Emerson once wrote of a political poseur, “The louder he talked of his honor, the faster we counted our spoons.” I thought of that quote when I noticed that the two biggest losers of the just-ended legislative session — Gov. Bobby Jindal and Mayor Mitch Landrieu — were the first to claim victory after adjournment sine die. Their self-congratulatory press releases hit my in-box literally minutes after the final House and Senate gavels fell.
The lads doth protest too much, methinks.
The 2013 session was unusual in many respects. It produced some of the oddest political bedfellows in memory. With few exceptions, this year’s session also lacked big ideas. The few bold initiatives that did get floated mostly got shot down in short order — starting with the governor “parking” his ill-conceived tax-swap plan. Truth be told, Jindal’s plan was never really in gear. And soon after he retreated on that front, he pretty much stayed on the sidelines for the duration of the session.
But I’m getting ahead of myself. As is our custom after a legislative session, before we pick the bones of the losers we first must pay homage to …
1. The Fiscal Hawks — They began as an ideological band of GOP outliers. Formally organized as the Louisiana Budget Reform Campaign, the hawks initially focused on budget reform, challenging Jindal’s use of one-time money to balance the budget year after year. They gained traction when the annual Southern Media and Opinion Research poll showed the governor with lower voter approval ratings than President Obama, then broke into full gallop when Jindal pulled down his tax-swap plan on the session’s opening day. They reached out to Democrats and the Black Caucus to cobble together a House majority, and when the governor disengaged from the process after “parking” his tax-swap plan, they filled the power void by rewriting the administration’s proposed budget.
As the session wore on, the hawks showed their mettle. When the Senate, as expected, put the budget back into a form more to Jindal’s liking, they stood their ground (with their new allies) and, for the first time in memory, brought both the Upper Chamber and the governor to the bargaining table.
The hawks also won key concessions on future budgets. Their tactics galled “mainstream” Republicans, but the hawks believe they stood for genuine GOP values and rediscovered the party’s fiscal compass. Along the way, they gave the Legislature something it hasn’t seen in generations: real independence. They also imparted a valuable lesson to anyone who happened to be paying attention: compromise and coalition building get a lot more done than name-calling and ideological gridlock. They also imparted a valuable lesson to anyone who happened to be paying attention: compromise and coalition building get a lot more done than name-calling and ideological gridlock.
2. The Hospitality Industry — The Convention and Visitors Bureau gained authority to add a 1.75-percent “assessment” to local hotel bills, which could double the CVB’s budget. But the big story for the hospitality industry was fending off Jindal’s attempt to “sweep” $100 million from the Morial Convention Center’s reserve fund. The convention center also convinced lawmakers to expand the “footprint” in which it can partner with private developers — and to expand its bonding capacity. This may have been the most successful session for the hospitality industry since the 1984 World’s Fair. (Disclosure: From 2001 through 2009, I was a member of the CVB’s board of directors.)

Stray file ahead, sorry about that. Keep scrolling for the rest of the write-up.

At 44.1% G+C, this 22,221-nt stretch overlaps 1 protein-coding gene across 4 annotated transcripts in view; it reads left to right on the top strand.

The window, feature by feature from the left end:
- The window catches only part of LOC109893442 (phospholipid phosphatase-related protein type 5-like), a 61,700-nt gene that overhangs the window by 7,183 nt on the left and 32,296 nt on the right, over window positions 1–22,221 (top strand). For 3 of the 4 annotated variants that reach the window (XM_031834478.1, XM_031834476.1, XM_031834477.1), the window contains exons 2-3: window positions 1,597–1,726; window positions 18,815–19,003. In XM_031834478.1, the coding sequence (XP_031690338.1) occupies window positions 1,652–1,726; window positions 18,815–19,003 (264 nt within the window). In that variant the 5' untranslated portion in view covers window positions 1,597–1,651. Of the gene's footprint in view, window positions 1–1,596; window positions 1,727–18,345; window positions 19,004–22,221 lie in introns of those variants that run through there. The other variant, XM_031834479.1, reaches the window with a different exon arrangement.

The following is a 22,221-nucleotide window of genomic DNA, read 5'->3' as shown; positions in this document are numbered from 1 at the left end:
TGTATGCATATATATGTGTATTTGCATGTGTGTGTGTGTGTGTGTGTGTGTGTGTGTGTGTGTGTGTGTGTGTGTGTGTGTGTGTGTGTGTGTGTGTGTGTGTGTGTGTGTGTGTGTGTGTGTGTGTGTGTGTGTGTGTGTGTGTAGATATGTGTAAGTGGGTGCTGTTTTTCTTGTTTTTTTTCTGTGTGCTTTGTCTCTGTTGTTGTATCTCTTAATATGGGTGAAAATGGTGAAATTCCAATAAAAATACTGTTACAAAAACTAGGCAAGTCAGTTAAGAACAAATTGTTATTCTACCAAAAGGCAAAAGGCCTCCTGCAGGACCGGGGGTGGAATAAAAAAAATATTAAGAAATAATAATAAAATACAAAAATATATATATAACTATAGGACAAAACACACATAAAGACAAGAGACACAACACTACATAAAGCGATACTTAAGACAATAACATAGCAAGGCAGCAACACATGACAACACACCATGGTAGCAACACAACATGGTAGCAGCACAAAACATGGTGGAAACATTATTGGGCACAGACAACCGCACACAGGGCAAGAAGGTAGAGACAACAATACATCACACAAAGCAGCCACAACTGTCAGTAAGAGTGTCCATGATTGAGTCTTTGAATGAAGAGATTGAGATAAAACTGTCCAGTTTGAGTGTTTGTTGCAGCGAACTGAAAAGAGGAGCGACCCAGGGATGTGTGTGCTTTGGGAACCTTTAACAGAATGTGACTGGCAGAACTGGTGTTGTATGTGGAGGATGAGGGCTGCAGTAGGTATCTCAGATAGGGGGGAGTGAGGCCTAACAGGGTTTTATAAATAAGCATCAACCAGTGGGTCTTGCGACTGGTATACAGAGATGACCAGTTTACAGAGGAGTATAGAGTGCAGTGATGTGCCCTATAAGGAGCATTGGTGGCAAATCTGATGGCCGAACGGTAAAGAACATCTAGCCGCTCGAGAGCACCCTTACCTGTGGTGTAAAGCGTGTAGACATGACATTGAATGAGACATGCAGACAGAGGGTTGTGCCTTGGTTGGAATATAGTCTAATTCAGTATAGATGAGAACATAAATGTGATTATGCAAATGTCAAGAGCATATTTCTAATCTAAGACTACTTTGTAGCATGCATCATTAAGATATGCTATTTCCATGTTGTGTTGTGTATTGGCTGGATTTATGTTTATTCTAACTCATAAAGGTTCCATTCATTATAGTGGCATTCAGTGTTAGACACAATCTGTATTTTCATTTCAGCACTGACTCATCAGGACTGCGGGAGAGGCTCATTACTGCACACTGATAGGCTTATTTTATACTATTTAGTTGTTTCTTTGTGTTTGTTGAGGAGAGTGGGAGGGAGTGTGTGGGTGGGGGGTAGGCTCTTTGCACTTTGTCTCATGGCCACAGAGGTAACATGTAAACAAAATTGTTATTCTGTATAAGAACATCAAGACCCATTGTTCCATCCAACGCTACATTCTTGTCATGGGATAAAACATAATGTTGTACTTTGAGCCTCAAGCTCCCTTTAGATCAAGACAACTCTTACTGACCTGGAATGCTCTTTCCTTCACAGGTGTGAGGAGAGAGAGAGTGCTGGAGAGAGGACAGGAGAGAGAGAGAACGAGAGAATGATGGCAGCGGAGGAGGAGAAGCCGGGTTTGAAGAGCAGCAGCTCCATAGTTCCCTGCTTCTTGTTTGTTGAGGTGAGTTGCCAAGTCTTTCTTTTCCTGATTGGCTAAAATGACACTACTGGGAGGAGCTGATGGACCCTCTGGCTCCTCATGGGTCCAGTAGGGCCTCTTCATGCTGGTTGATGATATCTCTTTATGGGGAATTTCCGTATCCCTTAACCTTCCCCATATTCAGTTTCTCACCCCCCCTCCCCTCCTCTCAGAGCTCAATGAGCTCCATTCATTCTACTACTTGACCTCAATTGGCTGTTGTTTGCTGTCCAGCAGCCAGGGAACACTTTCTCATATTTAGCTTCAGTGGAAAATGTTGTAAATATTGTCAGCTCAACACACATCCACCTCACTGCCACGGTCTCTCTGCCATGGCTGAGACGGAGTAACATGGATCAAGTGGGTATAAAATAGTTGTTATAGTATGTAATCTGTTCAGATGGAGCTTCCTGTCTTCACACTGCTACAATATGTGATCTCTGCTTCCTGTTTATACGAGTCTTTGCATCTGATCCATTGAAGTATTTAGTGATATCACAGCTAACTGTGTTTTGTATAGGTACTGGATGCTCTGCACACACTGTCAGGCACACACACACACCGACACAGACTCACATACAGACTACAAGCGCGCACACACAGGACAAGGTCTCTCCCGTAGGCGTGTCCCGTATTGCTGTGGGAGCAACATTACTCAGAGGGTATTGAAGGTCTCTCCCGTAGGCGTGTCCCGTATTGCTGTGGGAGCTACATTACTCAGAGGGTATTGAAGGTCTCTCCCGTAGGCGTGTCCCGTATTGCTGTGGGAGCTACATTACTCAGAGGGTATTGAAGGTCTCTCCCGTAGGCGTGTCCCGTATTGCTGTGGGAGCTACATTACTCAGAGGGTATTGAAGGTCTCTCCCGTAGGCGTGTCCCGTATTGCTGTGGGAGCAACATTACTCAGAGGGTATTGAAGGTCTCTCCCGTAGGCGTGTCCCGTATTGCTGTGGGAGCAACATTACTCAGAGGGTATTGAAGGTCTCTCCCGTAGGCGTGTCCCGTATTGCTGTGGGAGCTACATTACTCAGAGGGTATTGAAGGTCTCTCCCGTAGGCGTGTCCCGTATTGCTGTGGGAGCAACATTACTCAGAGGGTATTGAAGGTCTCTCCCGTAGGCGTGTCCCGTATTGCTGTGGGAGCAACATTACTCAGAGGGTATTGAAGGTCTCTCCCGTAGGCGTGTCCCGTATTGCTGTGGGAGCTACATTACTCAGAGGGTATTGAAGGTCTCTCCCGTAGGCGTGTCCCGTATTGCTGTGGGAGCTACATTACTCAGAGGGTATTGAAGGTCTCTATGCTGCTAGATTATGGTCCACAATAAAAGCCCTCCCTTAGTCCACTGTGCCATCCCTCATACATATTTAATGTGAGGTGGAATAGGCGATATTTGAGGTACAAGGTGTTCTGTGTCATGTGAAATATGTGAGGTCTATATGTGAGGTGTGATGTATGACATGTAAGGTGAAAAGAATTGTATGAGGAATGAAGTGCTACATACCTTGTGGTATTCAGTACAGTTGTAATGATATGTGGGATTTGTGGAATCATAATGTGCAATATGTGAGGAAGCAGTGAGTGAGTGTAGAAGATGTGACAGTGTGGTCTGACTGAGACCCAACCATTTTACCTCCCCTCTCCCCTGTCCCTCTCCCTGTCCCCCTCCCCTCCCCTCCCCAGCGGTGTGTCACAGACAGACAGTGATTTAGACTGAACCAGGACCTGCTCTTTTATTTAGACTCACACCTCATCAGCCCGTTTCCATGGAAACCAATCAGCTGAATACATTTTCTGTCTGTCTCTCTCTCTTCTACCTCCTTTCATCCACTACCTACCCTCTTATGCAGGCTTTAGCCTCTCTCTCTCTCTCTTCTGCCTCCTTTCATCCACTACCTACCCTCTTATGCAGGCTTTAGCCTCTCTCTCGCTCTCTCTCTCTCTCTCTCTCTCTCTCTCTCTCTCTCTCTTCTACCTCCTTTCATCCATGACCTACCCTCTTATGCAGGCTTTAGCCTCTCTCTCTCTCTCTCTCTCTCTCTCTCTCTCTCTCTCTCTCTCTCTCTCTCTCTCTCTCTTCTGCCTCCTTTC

3. House Democrats and the Black Caucus — The enemy of my enemy is my friend, or so goes an ancient Arabian proverb. The Dems and the Black Caucus no doubt had that notion in mind when they teamed with their ideological opposites, the fiscal hawks, to vanquish a common foe — Gov. Bobby Jindal — on the budget. The Dems and “the caucus” leveraged their new alliance to get millions for teacher pay raises, K-12 public education, and Southern and Grambling universities. They also joined the hawks and business interests to kill the governor’s tax-swap plan before the session began.
4. Delgado Community College — Actually, all community and technical colleges are big winners as a result of an “end run” around the capital outlay process that could put more than $250 million in construction funds into the regional campuses. Of that amount, some $92 million is earmarked for Delgado.
5. Parochial Officials — Judges, assessors and clerks of court (and some sheriffs) will get pay raises this year, even though state employees haven’t gotten raises since Jindal took office. The clerks and assessors will have to generate the money for their pay hikes, but the judges’ raises will come from the state.
6. Public School Teachers — Thanks to the odd alliance of Democrats and GOP fiscal hawks in the House, teachers finally got a pay raise this year. It proves that there’s no limit to what can happen when strategy trumps ideology.
7. New Orleans Firefighters — The biggest blaze that local firemen put out all year was the political conflagration that threatened to engulf their pension fund. Mayor Mitch Landrieu pushed several bills to take over the fund in the wake of scandals, but firefighters doused hizzoner’s measures and won passage of watered-down reforms that keep the fund under their control, with some needed restrictions.
8. Public Sector Unions — Who would have thought labor could win in a “red” state where the GOP controls the Governor’s Mansion and both chambers of the Legislature? Labor killed an attempt by Big Business to eliminate dues check-offs for public sector unions. HB552 was modeled after a similar measure in Wisconsin, but it died in committee.
9. Local Ferry Riders — Sen. David Heitmeier’s SB215 aims to keep the Chalmette and Canal Street ferries in operation in the post-toll era. The bill authorizes the RTA to contract with the state to operate both ferries, with a combination of state funding and local fares. All fares must be used for ferry operation and maintenance.